With every tattoo (at least some, anyway), there’s significance behind it. So why a carousel horse for me? I’ve always had an affinity for carousels, particularly ones that are strictly equine because I’ve always loved horses too. And of course the one I want on me permanently is from Disneyland. Disneyland’s always been my happy place, it’s the place where I can truly just put every worry behind me and be a child, and no one will judge me for it. It’s important to celebrate your inner-child because life is too short to be so serious; this is something I try to do outside of Disneyland as well. So the carousel horse is to remind me, even in times like the one I’m going through right now, is to never let go of my inner child, and to also be a reminder that I must keep moving forward. 

The first piece of writing I ever had published was a non-fiction essay called “Hop on the Horse.” You can read it here if you’d like. In it, I compare life to a carousel ride. We go through all these ups and downs; the ride just keeps going despite whatever state you find yourself in. 

I suppose the tattoo represents a combination of many things.

Do you any of you have tattoos? What are they of and how did you come to the conclusion that you wanted it on yourself permanently? Or if you’re thinking of getting one, what are you planning on? I’d love to hear some of your tattoo stories 🙂



Time to Grow Up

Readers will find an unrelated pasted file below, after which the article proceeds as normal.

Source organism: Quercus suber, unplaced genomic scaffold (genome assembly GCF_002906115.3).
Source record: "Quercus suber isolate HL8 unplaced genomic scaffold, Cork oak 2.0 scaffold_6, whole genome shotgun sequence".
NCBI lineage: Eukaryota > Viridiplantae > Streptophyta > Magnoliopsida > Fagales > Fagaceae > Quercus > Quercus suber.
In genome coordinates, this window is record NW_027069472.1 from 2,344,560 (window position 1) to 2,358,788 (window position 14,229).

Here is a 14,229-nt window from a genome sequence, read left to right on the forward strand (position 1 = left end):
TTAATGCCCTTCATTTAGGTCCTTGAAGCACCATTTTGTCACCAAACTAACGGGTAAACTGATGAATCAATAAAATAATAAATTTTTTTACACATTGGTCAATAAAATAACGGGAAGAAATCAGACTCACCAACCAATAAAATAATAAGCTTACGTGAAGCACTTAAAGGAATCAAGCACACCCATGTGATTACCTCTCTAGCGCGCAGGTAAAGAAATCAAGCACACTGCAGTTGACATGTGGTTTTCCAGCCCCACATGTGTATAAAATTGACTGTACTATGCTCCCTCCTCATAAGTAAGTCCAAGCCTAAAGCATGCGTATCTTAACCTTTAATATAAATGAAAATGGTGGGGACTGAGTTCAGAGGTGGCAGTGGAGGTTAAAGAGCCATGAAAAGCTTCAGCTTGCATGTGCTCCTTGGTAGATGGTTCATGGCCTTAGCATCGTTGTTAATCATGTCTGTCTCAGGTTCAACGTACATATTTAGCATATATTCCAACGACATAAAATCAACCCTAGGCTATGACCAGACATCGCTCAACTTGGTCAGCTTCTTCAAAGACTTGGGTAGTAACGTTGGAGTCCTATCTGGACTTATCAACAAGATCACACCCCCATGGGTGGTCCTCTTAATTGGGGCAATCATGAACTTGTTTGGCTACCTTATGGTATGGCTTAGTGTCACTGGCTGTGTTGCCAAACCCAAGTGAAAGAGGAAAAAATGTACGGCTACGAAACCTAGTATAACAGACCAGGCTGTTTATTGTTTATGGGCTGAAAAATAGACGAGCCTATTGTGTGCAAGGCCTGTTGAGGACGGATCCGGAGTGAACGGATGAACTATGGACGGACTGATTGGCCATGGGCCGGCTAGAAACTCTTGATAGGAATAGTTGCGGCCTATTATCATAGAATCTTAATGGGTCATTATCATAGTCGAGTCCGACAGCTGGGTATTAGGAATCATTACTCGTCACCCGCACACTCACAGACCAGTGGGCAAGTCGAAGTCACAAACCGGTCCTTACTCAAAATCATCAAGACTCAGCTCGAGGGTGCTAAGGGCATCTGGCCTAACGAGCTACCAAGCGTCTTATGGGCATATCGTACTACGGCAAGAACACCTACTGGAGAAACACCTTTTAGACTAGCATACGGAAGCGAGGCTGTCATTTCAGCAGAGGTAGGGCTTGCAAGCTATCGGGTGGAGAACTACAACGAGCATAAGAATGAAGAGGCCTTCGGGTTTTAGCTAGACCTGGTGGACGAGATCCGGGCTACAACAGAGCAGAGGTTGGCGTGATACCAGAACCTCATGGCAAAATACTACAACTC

Today is the last day that I can say, “I’m twenty-seven.” It’s an odd feeling coming to the realization that my twenty-something days will soon be behind me. I mean, I know I have one more year, but that’s it. My age will start with a 3 before I know it. But should that matter? It shouldn’t, but the idea of it frightens me. I couldn’t help but think of this quote from Helen Mirren that I came across on Tumblr last month. These are the pivotal years, 18-28,  this is when you really start to discover yourself — who you are and what you want and don’t want. As a child, I imagined what life would be like for me at this time. I thought I’d have my degree and that I’d be married with two kids and a dog, possibly living in San Francisco. As I grew older, the want for some of these childhood expectations began to fade and new dreams replaced them. Mostly the part about having kids and living in San Francisco. I realized I don’t want children, and that’s okay. San Francisco is a fun place to visit, but it’s not a place I’d like to call home. Living in the bay area for two and a half years taught me that. Childhood Nina would understand some of those things, but she’d mostly wonder where she went wrong and what happened to the determination to reach her goals went, or why she hasn’t met some of these childhood expectations.